The life cycle of the fly, particularly the housefly and the stable fly, which are our two main problems, begins with the female laying eggs (each female can lay up to 900 eggs) on rotting organic material. The purpose of flies, in general, is to break down organic material. The eggs hatch within hours into larvae. Over the next five days or more, they feed on organic matter, until they form a cocoon. Within the cocoon, they undergo a metamorphism, which changes them into adult flies. It is when they're pupa in the cocoon, that the predators attack. The predators are actually parasitoids, which mean that they're somewhere between a predator and a parasite. They are tiny Hymenopteran insects of the Pteromalide family (the bee, wasp, ant family). They don't sting, nor do they bite. They spend their whole lives on the surface of the manure or organic material. The tiny female predator searches for a fly's pupa and drills a hole in the pupa case, inserts her ovipositor, and deposits one to a dozen eggs in the pupa. She will then proceed to ingest fluids from the developing pest fly and go on to lay more eggs (up to 100) in other fly pupa. As the eggs she deposited hatch and grow, they eat the larva within the pupa. They then mature and begin the cycle all over again. This is a cycle that goes on, whether we add more predators or not, but by adding more predators, we reduce the number of pest flies that ever get a chance to mature. The four species of predators that are provided by Mr. Spalding's company include: Spalangis cameroni, Muscidifuras zaraptor, Trichomalopsis, and Muscidifuraz raptorellus, none of which are harmful to humans, other animals, or plants.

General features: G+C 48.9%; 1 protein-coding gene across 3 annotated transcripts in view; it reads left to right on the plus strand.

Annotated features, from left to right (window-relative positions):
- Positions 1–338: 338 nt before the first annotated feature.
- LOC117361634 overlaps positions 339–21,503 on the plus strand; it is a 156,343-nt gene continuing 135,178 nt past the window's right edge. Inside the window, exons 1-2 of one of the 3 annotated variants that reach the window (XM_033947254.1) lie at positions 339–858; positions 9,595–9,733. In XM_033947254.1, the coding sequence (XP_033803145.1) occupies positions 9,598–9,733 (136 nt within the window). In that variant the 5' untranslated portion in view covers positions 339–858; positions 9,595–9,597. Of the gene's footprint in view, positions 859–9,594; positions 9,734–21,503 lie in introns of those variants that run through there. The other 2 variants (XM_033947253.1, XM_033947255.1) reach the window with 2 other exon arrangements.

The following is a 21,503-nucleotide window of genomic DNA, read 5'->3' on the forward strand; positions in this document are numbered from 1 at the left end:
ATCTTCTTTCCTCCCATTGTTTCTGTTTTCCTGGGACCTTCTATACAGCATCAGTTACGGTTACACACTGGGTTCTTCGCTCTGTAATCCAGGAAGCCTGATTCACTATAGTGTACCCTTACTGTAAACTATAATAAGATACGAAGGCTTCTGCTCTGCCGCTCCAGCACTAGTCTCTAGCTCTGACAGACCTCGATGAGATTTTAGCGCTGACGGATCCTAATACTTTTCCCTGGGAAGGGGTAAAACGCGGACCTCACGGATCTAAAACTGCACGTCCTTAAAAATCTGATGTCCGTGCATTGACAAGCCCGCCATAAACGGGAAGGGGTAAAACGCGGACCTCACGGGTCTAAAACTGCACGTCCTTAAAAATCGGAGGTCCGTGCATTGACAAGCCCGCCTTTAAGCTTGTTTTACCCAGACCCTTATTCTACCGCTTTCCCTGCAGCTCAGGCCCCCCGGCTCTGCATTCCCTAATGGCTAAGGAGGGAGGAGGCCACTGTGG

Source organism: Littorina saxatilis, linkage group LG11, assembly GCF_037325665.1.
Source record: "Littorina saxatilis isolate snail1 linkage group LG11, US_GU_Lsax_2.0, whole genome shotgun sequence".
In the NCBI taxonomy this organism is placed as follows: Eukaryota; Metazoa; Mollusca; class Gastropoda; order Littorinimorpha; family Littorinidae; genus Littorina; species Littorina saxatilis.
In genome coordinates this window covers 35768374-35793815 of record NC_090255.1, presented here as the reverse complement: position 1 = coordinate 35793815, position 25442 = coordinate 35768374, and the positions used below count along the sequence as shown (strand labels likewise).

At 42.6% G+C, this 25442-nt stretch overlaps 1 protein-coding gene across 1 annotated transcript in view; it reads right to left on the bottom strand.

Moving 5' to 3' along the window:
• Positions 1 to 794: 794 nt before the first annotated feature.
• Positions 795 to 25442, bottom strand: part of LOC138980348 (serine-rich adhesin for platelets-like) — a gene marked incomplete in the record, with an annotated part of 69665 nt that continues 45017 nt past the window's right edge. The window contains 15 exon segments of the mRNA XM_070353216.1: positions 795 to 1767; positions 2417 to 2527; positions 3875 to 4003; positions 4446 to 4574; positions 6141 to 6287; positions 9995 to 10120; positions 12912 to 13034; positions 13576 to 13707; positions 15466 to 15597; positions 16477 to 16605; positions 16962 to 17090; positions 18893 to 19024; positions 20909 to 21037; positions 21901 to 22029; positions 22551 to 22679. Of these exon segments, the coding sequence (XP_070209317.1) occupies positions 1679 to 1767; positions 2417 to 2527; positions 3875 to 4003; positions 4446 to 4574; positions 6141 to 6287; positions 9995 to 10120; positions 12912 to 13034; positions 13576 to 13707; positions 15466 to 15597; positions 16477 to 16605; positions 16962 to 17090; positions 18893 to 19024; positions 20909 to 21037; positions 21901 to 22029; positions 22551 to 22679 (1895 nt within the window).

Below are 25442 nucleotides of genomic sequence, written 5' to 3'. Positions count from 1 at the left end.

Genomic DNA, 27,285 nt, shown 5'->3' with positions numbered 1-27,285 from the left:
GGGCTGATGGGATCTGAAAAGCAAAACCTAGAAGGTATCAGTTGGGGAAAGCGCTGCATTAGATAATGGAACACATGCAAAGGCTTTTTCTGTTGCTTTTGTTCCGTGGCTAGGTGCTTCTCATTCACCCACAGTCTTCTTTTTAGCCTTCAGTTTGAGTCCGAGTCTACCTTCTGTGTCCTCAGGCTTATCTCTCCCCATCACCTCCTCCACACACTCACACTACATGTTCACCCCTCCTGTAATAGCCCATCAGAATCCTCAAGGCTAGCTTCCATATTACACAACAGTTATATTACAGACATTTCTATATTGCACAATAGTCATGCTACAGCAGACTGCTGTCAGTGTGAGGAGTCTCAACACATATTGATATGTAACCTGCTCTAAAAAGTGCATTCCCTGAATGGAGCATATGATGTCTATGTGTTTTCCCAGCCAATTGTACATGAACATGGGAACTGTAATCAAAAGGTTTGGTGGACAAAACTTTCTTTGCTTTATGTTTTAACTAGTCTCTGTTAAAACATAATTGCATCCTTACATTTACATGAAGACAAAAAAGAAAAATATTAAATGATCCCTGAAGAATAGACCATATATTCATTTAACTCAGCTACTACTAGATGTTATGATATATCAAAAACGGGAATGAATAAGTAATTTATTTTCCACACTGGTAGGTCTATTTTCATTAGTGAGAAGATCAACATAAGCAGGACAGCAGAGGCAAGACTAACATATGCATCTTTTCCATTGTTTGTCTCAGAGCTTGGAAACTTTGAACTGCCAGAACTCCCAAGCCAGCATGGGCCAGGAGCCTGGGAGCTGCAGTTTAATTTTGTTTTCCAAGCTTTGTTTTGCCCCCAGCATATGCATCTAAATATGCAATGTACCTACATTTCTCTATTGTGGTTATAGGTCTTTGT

In looking into this program, I discovered a couple of things that I didn't know. The flies that grow and live on manure are houseflies, which are 3/16 to 5/16 inch in length and are black with four vertical stripes on the thorax. These are the flies that are the most common around the barns and in the houses. They've been implicated in the spread of a number of diseases caused by bacteria and protozoa. These are the flies that lay eggs on garbage, manure, spilled feed, decaying fruit, compost piles, rotting plant debris, and landfills. It usually takes from eight days to two weeks for a housefly to develop into an adult. They then can live from two to 3.5 weeks.